Monday, February 1, 2021

Wedding Speeches

by Deborah Joy Block, Certified Wedding Planner, National Wedding Dance Expert, Matchmaker and Certified Relationship Life Coach

For Western weddings, the vows, the First Dance and speeches are the most sacred rituals of the entire wedding day. All three are expressions of your love and none can be outsourced to a vendeor or delegated to your bridal party. All three focus on the reason why you got engaged and married. These three rituals acknowledge special people and make everyone feel connected regardless of the size of the group by sharing your true emotions. You will have several opportunities to briefly thank your guests during the receiving line, visiting tables and written thank you notes but this will be your only way to publickly expresss yourself in a more substantial way and have your sentiments recorded on video. Possible speech topics might include talking about what you love most about your spouse, what lessons you learned from specific honored guests about marriage, what marriage means to you, etc....Here are a few tips for giving a great speech:

Who speaks? Traditionally the groom speaks on the bride’s behalf but in modern times guests enjoy hearing from both the bride and groom. Both sets of parents should be represented as well as the Best Man and Maid of Honor. Let everyone know ahead of time when their speech will take place in the timeline and ask them to keep their speech to no longer than 3 minutes.

Acknowledgements: Begin your speech by acknowledging and thanking the speaker who came before you for their kind words.

Humor: Opening your speech with a bit of humor is a great way to get the attention of your guests.

Keep it short: There is a good chance that your wedding includes several speeches. For that reason, it is a good idea to keep all speeches under 3 minutes.

Name Names: If you plan to name names when it comes to who helped with your wedding, it is a good idea to make sure that you have the names written down and share how they hellped you have a perfect wedding. Also mention a general thank you to all who have contributed but have not been specifically named to avoid hurt feelings.

Timing: The engagement party, bridal rehearsal and reception should all include speeches. The timing can affect the energy flow of the so it is important that it fits into the timeline. Most commonly speeches occur during the cake cutting or dinner.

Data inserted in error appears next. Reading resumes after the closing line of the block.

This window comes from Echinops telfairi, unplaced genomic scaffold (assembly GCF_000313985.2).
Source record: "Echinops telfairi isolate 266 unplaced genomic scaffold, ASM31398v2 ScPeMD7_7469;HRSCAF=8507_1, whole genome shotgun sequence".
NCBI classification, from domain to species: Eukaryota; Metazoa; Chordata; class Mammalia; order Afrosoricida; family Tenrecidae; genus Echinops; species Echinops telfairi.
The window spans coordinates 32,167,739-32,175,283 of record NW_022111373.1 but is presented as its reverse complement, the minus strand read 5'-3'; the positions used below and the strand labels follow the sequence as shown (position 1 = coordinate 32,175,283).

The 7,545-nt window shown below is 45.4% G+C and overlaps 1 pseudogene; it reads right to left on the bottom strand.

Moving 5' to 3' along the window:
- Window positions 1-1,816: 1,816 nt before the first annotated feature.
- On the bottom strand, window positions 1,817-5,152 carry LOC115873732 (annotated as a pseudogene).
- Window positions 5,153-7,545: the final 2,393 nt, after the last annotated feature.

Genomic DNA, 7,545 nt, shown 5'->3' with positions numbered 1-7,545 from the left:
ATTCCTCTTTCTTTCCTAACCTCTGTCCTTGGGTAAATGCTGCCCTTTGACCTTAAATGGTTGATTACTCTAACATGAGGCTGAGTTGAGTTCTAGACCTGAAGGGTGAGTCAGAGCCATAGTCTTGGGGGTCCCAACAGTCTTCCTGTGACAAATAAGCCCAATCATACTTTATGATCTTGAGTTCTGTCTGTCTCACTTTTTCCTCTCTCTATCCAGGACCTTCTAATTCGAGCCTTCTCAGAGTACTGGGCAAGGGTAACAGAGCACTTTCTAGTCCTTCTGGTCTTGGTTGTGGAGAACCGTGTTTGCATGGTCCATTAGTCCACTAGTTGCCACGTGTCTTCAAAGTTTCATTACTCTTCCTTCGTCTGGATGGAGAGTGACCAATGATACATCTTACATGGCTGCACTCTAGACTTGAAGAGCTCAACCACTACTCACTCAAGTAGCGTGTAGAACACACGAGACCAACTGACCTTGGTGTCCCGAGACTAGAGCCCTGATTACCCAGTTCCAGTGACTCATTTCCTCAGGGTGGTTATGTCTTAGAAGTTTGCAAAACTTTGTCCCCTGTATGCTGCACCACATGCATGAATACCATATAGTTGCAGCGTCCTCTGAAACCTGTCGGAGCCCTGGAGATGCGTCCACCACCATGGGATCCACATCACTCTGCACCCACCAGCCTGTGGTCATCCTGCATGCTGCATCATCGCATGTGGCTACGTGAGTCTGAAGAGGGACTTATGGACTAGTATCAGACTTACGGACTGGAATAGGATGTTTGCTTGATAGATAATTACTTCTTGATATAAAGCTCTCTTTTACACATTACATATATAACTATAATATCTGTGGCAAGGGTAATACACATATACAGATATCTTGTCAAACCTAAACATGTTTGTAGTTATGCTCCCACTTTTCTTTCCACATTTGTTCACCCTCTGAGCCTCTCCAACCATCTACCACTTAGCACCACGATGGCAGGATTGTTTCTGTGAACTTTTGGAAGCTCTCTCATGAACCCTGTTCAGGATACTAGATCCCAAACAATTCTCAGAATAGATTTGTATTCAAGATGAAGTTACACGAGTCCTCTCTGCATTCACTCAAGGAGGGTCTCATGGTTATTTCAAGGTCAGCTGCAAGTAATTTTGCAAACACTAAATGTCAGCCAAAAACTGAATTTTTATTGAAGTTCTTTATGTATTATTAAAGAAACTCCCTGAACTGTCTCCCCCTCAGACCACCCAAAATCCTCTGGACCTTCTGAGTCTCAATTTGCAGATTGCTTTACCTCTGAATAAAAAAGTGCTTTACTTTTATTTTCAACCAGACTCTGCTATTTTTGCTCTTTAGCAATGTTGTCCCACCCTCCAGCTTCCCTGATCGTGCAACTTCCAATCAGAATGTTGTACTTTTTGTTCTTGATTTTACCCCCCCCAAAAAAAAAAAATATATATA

Practice makes perfect: You should practice reading your speech out loud several times. This isn't necessarily to memorize the speech. You should have a few bullet points that you can improvise from the heart so that you will not have to stare at the paper the whole time. Instead, you should be looking around at your guests as you speak.

Thank your parents: This is the perfect time to tell them how much you love them and appreciate everything they've done for you and how special they are and how proud you are of their accomplishments and contributions to your growth. Regard your wedding speech as an opportunity to reassure your parents that they are not losing a child but gaining a son/daughter. You could also thank them for teaching you specific values that you feel will contribute to helping you be a good spouse to your partner.

Thank your in-laws: Thank your new parents for welcoming you into their family and express how happy you are to be part of their family. If you have tensions with them you can at least compliment them on raising a fabulous person and reassure them that you'll take care of their son/daughter.

Thank your spouse: Let everyone present know how happy you are to be married to him/her and why. Don't worry if you end up crying, your family guests and spouse will understand any outpouring of emotions you feel. 

Sunday, January 31, 2021

Premarital Coaching: The Benefits of Marriage

by Deborah Joy Block, Certified Life Coach, Event Planner, Matchmaker and Wedding Dance Expert

Congratulations on finding your soul mate! It is truly a blessing to marry your best friend. Your wedding day will be one of the happiest days of your life but it’s only the beginning of an amazing journey. Marriage, the union of one man and one woman, is a sacred and personal but, not private relationship as it has great public significance. Marriage is good for the couple and it also provides the optimal conditions for bearing and raising children. Marriage makes an essential contribution to the common good of society. Some specific benefits are identified below. Virginia does not allow the creation of a “common law” marriage, a relationship in which a couple lives together but have not participated in a lawful ceremony. Unlike some other states, in Virginia a couple cannot acquire marital rights and responsibilities by living together for a particular period of time. For example, as a domestic partner, you cannot collect your partner’s social security. Read on for the many benefits of a lawful marriage.